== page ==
Another option is to cut through the ring and remove it in slices. The drawknife will stay sharper, but this method takes more work. When you get close to the goal, use the scraper to remove that last thin layer, and finally, sand.

When the back is ready, you can go on to the next step, layout.

Step 4: Layout

     To layout your design (you do have one, right?) You want to start by finding the section of the stave you want to use. Your bow design may only be 67 inches, but your stave may be 82". Find a good, straight, 67 inch section and mark lines across the stave at both ends of that section. Always mark on the back because it won't get removed during shaping. Next, measure 1/4 inch outside of those lines and cut the ends off. You should now be left with a stave that is 1/2 inch longer than your design. The extra 1/2 inch will be removed later.
     Now you want to find the midpoint between the two endmarks and draw a line across the stave. This marks the center of the handle. Once the midpoint is found, you want to find the centerline. The centerline is the line that travels long ways down the back of the bow and will intersect both tips and the handle. To find this line, put one end of the string at each endmark where you want the nock to be and pull it tight (see pictures). Draw a line along the string. Finish the rest of the markings by measuring away from the centerline and midpoint.
     My stave has a nasty burl in the top limb so I will draw the limb curving to one side to avoid it. It's alright as long as both tips line up with each other and the handle.

Step 5: Roughing Out; Part 1: Width Profile

     In this step you remove all the wood outside of your drawings. It's easier to explain this step by seeing, so look at the pictures. Use a hatchet to start, drawknife next, then finish with the rasp and file. Remember to always pay attention to the grain so the bowstave doesn't split.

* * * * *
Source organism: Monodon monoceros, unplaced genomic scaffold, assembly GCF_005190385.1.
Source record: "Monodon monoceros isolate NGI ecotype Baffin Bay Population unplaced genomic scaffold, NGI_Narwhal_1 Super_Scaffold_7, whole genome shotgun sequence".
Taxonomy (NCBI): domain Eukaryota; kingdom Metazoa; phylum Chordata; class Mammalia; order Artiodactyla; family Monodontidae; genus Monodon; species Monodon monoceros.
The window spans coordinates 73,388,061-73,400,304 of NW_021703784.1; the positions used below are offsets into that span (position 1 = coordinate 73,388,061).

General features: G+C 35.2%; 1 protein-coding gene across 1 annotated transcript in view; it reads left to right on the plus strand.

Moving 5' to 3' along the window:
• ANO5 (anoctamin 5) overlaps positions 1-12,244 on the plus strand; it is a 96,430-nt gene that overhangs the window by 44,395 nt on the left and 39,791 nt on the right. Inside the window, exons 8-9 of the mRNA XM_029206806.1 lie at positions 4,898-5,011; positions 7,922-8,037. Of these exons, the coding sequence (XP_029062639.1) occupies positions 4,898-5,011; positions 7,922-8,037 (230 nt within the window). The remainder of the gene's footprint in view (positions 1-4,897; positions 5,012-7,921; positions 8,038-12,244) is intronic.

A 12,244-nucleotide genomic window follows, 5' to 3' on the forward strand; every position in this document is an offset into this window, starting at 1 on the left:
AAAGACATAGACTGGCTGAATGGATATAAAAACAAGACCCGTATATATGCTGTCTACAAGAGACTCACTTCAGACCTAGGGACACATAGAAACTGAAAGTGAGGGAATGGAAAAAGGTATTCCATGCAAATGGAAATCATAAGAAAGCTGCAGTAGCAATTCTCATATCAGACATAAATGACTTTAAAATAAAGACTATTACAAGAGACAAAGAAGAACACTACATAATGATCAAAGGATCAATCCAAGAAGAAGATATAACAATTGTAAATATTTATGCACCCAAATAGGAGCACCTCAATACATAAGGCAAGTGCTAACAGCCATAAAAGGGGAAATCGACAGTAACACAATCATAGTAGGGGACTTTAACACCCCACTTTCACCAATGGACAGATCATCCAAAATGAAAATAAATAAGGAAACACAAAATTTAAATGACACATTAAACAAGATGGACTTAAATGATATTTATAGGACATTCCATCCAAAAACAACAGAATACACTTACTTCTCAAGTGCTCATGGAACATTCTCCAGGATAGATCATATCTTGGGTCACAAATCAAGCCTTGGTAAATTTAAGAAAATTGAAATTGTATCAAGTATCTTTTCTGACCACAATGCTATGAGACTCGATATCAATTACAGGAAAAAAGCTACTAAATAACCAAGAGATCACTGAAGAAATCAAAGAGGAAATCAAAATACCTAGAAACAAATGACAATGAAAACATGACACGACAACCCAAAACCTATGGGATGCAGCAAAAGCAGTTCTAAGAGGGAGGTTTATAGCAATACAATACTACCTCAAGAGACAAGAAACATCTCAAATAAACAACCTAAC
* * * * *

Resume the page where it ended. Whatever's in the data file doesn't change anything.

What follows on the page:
Step 6: Roughing Out; Part 2: Thickness Profile

     Before you start this step, you should choose a target draw weight. My target is 30-40 lbs, a nice cross between power, light enough to shoot over and over without wearing me out). Following this design, anything between 25 lbs to 55 lbs is fine. Other designs can have higher or lower weights. If you want to use this bow for hunting, make sure the draw weight is high enough for the animal you plan to hunt.
     This step is simple, draw a line on the sides 1/2 inch or so from the back. Cut the belly down to the line except at the handle. The handle should be at full thickness yet and taper down to the limbs at both sides.

Step 7: Bending

It's finally time to bend the bow! You couldn't wait so you tried this already though, didn't you? :P  Don't worry, as long as you weren't really rough on it you didn't cause any damage. To begin, place the bottom tip of your bow against the inside of your foot with the bow's back against your foot/shoe and grab the handle with your hand on the same side as the foot you are using. Place your other hand against the back of the bow near the top. Now bend it slowly, not a lot but enough to where you can see the wood start to bend a bit. One limb is probably bending more than the other. Remove wood from the belly of that limb until it bends roughly the same as the other one. If one part of a limb bends more than the rest, remove wood from everyplace else. If the bow limbs twist when bent remove a little bit of wood from the side that twists toward where the shooter would be. Remove wood from the bow's belly (keeping the limbs bending evenly) until the bow bends about 15-20 cm with some effort.

Step 8: Tillering and Carving the Handle and Nocks

Step 9: More Information